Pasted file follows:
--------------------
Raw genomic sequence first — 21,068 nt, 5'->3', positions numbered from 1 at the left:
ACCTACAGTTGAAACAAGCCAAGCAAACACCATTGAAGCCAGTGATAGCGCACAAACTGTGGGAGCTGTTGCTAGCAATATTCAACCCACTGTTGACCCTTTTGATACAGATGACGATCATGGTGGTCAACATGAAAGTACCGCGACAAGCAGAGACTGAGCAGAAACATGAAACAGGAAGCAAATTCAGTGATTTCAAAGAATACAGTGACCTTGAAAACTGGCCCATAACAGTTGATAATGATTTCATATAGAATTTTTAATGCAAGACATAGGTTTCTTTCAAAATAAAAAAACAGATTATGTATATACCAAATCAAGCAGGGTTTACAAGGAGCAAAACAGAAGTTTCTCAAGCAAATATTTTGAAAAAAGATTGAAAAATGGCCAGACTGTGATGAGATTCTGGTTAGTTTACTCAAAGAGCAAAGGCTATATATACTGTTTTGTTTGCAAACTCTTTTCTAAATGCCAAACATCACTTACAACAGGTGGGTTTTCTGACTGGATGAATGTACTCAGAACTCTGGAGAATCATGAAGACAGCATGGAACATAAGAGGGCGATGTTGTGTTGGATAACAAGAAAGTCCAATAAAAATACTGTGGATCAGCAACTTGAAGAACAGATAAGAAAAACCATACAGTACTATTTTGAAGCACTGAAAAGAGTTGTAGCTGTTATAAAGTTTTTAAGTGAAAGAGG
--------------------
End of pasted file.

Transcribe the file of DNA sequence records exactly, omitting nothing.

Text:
Raw genomic sequence first — 21,068 nt, 5'->3', positions numbered from 1 at the left:
ACCTACAGTTGAAACAAGCCAAGCAAACACCATTGAAGCCAGTGATAGCGCACAAACTGTGGGAGCTGTTGCTAGCAATATTCAACCCACTGTTGACCCTTTTGATACAGATGACGATCATGGTGGTCAACATGAAAGTACCGCGACAAGCAGAGACTGAGCAGAAACATGAAACAGGAAGCAAATTCAGTGATTTCAAAGAATACAGTGACCTTGAAAACTGGCCCATAACAGTTGATAATGATTTCATATAGAATTTTTAATGCAAGACATAGGTTTCTTTCAAAATAAAAAAACAGATTATGTATATACCAAATCAAGCAGGGTTTACAAGGAGCAAAACAGAAGTTTCTCAAGCAAATATTTTGAAAAAAGATTGAAAAATGGCCAGACTGTGATGAGATTCTGGTTAGTTTACTCAAAGAGCAAAGGCTATATATACTGTTTTGTTTGCAAACTCTTTTCTAAATGCCAAACATCACTTACAACAGGTGGGTTTTCTGACTGGATGAATGTACTCAGAACTCTGGAGAATCATGAAGACAGCATGGAACATAAGAGGGCGATGTTGTGTTGGATAACAAGAAAGTCCAATAAAAATACTGTGGATCAGCAACTTGAAGAACAGATAAGAAAAACCATACAGTACTATTTTGAAGCACTGAAAAGAGTTGTAGCTGTTATAAAGTTTTTAAGTGAAAGAGG